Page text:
When the time comes to jump into CAD and start the process of modelling components it’s important to plan your modelling and assembly structures. Following an efficient modelling method allows any members of the team who join later in the project to pick up where the previous designer left off. At HD we find that correctly referencing data within a sketch to planes rather than other parts, from existing geometry like faces etc, allows CAD models to be easily adjusted without the model collapsing. Without this structure CAD models can break down into a multitude of rebuild errors after trying to make even the smallest of adjustments! Trying to create features as efficiently possible, within just one sketch, also helps keep the feature tree short and simple. It’s then not littered with different Cuts, Extrudes, and of course every CAD engineer’s get of jail free card… Fillets and Chamfers!
The accurate replication of component design is a key part in the puzzle of medical device characterisation. Time spent evaluating and appreciating the way components have been designed for manufacture is time well spent. Designing parts for plastic injection moulding can be a minefield of feature issues such as undercuts, thick/thin sections and areas requiring more draft! To name just a few. (Draft angle is a slant applied to features of an injection moulded part. The angle, which is positioned to run towards the direction of a mould’s pull and parting line, helps with releasing a part from the mould tool). Running a draft angle and thickness analysis tool within your chosen 3D design package is a fantastic way of identifying problem areas which can be rectified in preparation for sending components off for tooling and moulding. However, we would always recommend having a conversation with your chosen moulders during this phase of the project as each moulder has their own preferences when it comes to these typical “sticking points” especially when it comes to draft angle. Consideration of injection points, ejection and mould flow analysis are something they can advise on too. A close working relationship with your chosen moulders makes the design for manufacture process a lot easier and minimises rework of models to suit the moulding processes. At the end of CAD modelling we will often produce a quick set of low-cost 3D printed prototypes to check the basic CAD models work as intended and identify any unforeseen issues.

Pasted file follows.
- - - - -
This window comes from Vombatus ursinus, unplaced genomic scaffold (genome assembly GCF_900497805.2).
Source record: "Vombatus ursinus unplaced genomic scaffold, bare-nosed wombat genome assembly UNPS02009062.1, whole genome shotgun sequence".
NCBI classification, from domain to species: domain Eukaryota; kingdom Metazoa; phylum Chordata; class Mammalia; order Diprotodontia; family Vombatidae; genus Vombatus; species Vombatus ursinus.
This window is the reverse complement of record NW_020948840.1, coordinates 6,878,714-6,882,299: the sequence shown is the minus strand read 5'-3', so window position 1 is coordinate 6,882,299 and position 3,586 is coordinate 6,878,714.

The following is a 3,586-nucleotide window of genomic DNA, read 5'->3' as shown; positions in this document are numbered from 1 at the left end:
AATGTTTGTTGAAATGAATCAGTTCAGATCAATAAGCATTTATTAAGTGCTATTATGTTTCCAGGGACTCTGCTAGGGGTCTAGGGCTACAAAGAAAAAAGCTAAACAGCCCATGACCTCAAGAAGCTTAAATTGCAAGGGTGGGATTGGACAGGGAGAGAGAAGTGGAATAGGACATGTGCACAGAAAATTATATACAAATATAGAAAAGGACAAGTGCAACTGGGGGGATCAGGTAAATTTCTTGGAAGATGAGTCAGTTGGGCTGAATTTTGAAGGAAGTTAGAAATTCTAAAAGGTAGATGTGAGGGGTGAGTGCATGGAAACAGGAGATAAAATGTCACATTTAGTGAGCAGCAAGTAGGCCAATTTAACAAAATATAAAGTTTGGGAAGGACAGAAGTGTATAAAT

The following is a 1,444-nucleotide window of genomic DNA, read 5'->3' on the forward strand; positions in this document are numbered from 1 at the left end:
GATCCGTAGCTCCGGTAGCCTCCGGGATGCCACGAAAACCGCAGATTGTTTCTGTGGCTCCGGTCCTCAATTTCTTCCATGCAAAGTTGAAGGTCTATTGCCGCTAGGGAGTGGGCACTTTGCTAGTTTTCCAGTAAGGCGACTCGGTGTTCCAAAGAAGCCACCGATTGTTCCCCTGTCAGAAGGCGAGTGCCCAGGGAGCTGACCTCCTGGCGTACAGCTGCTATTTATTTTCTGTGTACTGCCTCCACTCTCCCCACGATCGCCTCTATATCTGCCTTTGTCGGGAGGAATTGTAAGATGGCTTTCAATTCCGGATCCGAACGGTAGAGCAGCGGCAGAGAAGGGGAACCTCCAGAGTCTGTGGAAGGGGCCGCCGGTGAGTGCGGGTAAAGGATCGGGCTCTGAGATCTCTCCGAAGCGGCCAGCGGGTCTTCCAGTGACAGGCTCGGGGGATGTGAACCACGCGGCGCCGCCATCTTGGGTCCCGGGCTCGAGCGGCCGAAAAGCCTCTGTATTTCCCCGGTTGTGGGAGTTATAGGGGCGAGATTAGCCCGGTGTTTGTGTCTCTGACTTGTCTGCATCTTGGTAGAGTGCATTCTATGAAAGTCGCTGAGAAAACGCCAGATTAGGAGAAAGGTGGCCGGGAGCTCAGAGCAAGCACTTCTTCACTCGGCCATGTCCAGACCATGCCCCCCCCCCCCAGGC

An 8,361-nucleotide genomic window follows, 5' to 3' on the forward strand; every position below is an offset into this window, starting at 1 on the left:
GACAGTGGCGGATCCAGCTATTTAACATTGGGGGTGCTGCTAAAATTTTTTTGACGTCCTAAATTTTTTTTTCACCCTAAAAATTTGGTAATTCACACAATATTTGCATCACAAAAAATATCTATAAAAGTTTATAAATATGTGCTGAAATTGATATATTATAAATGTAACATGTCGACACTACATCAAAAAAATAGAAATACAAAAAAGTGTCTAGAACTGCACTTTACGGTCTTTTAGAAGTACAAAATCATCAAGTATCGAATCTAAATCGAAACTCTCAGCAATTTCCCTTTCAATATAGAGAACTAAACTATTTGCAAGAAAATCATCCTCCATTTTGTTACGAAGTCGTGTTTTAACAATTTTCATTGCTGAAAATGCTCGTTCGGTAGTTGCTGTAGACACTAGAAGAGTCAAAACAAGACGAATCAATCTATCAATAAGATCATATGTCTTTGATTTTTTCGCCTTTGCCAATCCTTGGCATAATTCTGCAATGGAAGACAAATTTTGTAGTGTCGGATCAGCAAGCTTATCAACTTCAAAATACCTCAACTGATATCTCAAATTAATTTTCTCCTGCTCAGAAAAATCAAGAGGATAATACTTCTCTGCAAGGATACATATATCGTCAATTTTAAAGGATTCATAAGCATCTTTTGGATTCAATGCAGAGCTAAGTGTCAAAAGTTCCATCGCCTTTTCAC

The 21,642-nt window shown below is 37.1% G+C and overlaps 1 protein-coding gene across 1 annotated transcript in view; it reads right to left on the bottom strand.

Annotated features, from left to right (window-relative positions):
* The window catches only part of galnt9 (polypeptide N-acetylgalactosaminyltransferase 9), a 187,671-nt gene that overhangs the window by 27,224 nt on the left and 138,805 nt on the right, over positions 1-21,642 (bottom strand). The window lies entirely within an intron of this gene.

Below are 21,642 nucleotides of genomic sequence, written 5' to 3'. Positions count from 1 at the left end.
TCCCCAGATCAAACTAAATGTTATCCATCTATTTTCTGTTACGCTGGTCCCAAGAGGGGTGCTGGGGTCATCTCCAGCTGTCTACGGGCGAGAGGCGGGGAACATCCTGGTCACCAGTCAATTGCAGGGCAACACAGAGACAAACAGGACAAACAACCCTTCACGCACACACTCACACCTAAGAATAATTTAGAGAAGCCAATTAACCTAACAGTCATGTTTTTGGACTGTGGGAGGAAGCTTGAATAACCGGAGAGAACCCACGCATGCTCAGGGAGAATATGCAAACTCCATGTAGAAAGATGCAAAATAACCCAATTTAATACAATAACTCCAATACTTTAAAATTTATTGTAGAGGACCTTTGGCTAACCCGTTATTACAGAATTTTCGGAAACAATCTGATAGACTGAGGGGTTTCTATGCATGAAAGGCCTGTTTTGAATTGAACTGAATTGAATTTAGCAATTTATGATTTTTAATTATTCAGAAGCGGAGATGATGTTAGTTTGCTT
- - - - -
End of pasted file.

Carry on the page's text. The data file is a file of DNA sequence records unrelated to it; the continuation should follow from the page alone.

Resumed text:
Two documents which are key when carrying out a characterisation exercise are an Interaction Matrix and an Essential functions document. Completing an Interactions Matrix forces the user to cross reference and analyse which type of interaction every part has with each other. From “No part interaction” to “Clash or interference” this matrix gives the user a visual indication of how the parts interact and more importantly identify critical interactions that need to be engineered in detail.
Using the data gathered from an Interaction Matrix, an Essential Functions document can be started. The purpose of this document is to identify which component features need to be closely engineered during tolerance analysis. These critical features are identified by running through the user steps of using the device from start to finish, detailing every action, function and interaction. Breaking down the use of the device into this step by step granular level means each component function / feature interaction can be evaluated and can be established whether they are an essential function or not. From there, each essential function is sorted into 2 categories “Assembly Critical” and “Safety Critical”. Once the critical functions and features have been identified, the process of planning and completing tolerance analysis can commence!
In our next blog post we will delve into the process of tolerance analysis on a suite of components from a medical device, as well as manufacture of prototypes, and the final stop on the journey of medical device characterisation – the creation of a manufacturing data pack!
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